As you go through the exercises today, reference the following for help
along with these more obvious sources of information (in no particular order):
- the MacLab's online
man pages for details on specific commands, and
- the vi and emacs tutorials and cheat-sheets
linked from Ken Harris's
- the web,
- the TA, and
- your classmates.
The sections below contain short exercises intended to familiarize you
with working in a Unix environment. Your goal is to refresh the Unix
know-how you gained in CMSC 152/162, and maybe pick up some new tricks.
Create a document (plain-text,
PDF, or Postscript) containing your solutions, using either the
vi or emacs editor, and email it
with subject line CMSC 15400: Lab 1, by 5:00pm.
Files and Directories
As you follow the directions below, copy the shell command(s) which
accomplish(es) each bulleted task (but not the output) into your
- Within your home directory, create a directory for your
work in this course, using the mkdir program.
Choose an appropriate name, such as cs154.
- Create a subdirectory for today's lab.
Choose an appropriate name, such as lab1. cd
to this directory.
- List the contents of the directory
~clklein/html/15400-2008-spring/lab1/ by size,
using the program ls.
- Use find to locate all .tar and
.tar.gz files within that directory. Next, copy them to the
subdirectory you created for this lab.
- Extract the files from these archives using tar and/or
- With a single command, delete all
files with extension .del from the extracted directories.
Hint: first use the
find command to identify them. Next, extend this command by
applying the -execdir (or -exec) flag, which runs the specified program
on each file it finds. (See the EXAMPLES section of
find(1), the find man page, if you have trouble with the
- Make a directory named tmp in the directory you created
for this lab. Copy all .sh files
from the root of either extracted directory to this tmp
- Execute one such .sh file, rename it (to anything), change its
permissions so any user can write to it, and finally delete it.
- Create a copy of the (entire) tmp directory then delete
- Archive either extracted directory, creating the tarfile
mytar.tar then compress it using gzip.
Alternatively, create a compressed tarfile directly with a single
tar command by also including the -z flag.
Processes, Pipes, and Redirection
Again, copy the commands which accomplish these tasks to your
- Use head and tail to view the first and last
eleven lines of a file.
- Pipes, a mechanism for interprocess communication, can be used to
feed the output of one program into another program. For example, the
command history | grep chmod feeds the output of the
history command to grep, which here searches for uses of
chmod. Use a pipe, head, and tail to read
the first five of the last ten lines of a file.
Direct a command's output to a file, rather than to the terminal or
to another process, by appending > $filename to the
command (replace $filename with the path of the file that
should collect the output).
- bc is an interactive calculator, which by default reads
its input from the terminal. Instruct bc to read instead from
the file ~clklein/html/15400-2008-spring/lab1/bc_input
by appending the token < then that path to the command that invokes
- Many common C header files reside in the directory
/usr/include/ and its descendent directories.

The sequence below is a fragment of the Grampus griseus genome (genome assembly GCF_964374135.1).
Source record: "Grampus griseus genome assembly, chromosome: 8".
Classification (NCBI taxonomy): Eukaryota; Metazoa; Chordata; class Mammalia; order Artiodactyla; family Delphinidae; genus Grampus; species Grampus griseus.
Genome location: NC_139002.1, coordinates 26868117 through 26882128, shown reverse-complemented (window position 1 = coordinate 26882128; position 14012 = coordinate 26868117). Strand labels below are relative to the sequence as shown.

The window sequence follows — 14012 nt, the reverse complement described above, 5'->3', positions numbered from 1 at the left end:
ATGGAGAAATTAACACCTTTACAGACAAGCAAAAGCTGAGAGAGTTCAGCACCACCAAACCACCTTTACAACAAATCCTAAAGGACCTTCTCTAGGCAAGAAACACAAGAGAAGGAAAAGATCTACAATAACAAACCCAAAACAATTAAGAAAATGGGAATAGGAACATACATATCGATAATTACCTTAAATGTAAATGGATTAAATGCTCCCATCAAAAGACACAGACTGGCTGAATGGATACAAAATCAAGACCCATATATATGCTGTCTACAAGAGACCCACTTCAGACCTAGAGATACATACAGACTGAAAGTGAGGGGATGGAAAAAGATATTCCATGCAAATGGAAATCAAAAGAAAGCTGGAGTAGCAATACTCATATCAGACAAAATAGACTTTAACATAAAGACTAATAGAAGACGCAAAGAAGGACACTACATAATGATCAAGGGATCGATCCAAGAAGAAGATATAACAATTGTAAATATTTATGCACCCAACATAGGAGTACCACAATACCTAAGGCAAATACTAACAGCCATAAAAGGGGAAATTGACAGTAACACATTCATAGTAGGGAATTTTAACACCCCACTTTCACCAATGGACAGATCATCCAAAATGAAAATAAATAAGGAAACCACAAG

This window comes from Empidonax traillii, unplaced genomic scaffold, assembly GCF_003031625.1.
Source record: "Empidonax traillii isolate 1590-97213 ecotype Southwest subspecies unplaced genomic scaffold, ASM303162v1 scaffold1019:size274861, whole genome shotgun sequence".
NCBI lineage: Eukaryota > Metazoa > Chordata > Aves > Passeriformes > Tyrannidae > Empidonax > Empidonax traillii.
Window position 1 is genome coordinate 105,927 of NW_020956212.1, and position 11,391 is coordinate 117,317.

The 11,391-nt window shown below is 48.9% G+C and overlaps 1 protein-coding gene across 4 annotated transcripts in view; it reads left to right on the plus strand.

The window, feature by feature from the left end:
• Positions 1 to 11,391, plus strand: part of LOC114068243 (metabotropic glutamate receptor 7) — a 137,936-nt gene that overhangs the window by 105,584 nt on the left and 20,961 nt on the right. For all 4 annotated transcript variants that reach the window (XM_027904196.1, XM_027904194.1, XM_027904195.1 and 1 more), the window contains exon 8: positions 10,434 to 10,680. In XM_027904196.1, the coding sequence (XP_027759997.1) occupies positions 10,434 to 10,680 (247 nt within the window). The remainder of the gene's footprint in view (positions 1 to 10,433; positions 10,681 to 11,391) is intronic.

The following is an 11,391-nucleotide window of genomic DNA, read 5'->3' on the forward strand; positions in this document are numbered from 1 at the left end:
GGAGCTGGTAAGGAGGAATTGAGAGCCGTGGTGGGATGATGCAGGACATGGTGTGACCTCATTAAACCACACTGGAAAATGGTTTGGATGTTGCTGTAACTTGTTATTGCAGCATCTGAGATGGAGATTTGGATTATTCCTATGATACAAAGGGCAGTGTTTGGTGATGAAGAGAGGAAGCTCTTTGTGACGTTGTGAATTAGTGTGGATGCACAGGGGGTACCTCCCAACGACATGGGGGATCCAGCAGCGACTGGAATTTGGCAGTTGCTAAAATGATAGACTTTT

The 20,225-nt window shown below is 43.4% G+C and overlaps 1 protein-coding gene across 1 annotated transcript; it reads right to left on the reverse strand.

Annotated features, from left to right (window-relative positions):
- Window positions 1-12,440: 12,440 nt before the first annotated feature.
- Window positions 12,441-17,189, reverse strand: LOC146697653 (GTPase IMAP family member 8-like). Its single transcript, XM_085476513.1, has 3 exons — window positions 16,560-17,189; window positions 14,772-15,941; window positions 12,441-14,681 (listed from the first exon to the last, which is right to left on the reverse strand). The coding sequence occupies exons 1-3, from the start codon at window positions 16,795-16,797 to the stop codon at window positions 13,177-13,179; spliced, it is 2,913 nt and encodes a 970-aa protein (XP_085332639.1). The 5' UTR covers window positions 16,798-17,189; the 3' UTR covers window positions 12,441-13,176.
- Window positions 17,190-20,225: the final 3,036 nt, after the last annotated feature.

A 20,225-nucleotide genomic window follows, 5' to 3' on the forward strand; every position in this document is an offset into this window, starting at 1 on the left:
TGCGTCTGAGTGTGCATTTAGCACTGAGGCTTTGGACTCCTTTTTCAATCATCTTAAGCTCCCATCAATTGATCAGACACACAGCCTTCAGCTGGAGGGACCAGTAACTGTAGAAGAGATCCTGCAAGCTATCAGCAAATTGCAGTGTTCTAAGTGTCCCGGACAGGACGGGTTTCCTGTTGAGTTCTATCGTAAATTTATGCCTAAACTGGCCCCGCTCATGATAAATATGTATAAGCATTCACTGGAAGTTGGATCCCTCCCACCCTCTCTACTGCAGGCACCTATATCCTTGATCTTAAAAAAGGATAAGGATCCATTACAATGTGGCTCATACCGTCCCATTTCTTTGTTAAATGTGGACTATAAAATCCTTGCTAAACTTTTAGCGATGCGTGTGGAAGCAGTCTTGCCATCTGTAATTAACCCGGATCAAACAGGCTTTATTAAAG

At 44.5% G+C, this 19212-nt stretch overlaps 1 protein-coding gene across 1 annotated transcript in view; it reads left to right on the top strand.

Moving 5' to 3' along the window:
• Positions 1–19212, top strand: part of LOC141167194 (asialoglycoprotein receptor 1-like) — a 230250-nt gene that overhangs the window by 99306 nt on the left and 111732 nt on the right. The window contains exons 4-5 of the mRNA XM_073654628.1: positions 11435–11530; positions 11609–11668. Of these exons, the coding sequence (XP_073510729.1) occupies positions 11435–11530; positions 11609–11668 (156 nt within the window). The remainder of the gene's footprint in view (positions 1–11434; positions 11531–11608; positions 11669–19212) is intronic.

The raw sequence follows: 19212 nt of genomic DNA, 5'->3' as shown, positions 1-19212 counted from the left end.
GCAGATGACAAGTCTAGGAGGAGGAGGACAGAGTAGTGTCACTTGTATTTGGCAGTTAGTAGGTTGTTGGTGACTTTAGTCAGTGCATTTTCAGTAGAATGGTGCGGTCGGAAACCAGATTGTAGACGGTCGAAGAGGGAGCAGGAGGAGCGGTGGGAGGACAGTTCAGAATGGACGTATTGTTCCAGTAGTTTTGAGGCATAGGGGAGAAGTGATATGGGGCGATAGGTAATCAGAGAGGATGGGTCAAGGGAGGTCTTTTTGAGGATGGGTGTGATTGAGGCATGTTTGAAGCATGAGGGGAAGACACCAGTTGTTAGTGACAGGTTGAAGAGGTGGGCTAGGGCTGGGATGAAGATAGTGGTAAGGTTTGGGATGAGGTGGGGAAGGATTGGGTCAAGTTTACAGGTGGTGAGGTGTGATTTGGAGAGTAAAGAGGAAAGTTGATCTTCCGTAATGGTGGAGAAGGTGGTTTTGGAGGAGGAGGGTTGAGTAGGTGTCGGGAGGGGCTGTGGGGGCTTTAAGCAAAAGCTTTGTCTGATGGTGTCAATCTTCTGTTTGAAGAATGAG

With a single command, produce a file containing all the #include
lines that appear in the header files in or below
/usr/include/sys/. The lines of this file should be
sorted and have no duplicates. Hints:
- Use find to identify these header files.
- The command grep ^\#include /usr/include/stdio.h outputs the lines of
interest for stdio.h.
- Use sort and uniq.
- Start a long-running command (e.g., top),
suspend its execution with control-z, resume its
execution with the command fg, and finally terminate the process
with control-c. (Don't bother include this in your solutions
- The program sleep does nothing for the specified number
of seconds before terminating. Execute sleep in your session's
background by appending & to the command. Note
that you may enter new commands while some others execute in the
- Execute sleep 1000 &, noting the process id assigned
to the background process. Execute kill $pid to kill
this background process.
ssh to your neighbor's machine. Pipe the output of ps
aux to grep to check that your neighbor is not running
To execute shell commands sequentially, separate them with a
semicolon, e.g., do_one_thing; then_another. To execute the
second command only if the first
instead separate them with the
token &&, e.g., mkdir foo && rmdir foo.
Write a single shell command to download, compile, and execute
this program, deleting the executable created when it finishes. Hints:
- Use wget -q -O - to download the program and write it to
- Instruct gcc to read from standard input using the flags
-x c -.
- Use a pipe to communicate between these processes.
- Don't forget to set the executable bit on the binary gcc
- Environment variables are one way in which Unix programs
read configuration options. The shell built-in set displays
the current environment configuration. Example environment variables
include PATH, the search path for commands, and
PRINTER which specifies the default printer for many programs.
Extend your PATH variable to include the current working directory
(identified by the dot character) using the export command:
export PATH=$PATH:.. Show that with this extended path it's
not necessary to prefix programs in the current directory with ./ to
execute them. (Don't bother including this in your solutions file.)
a Sed and Awk Micro-Primer
This lab's original incarnation was inspired by
CSE 303 course website.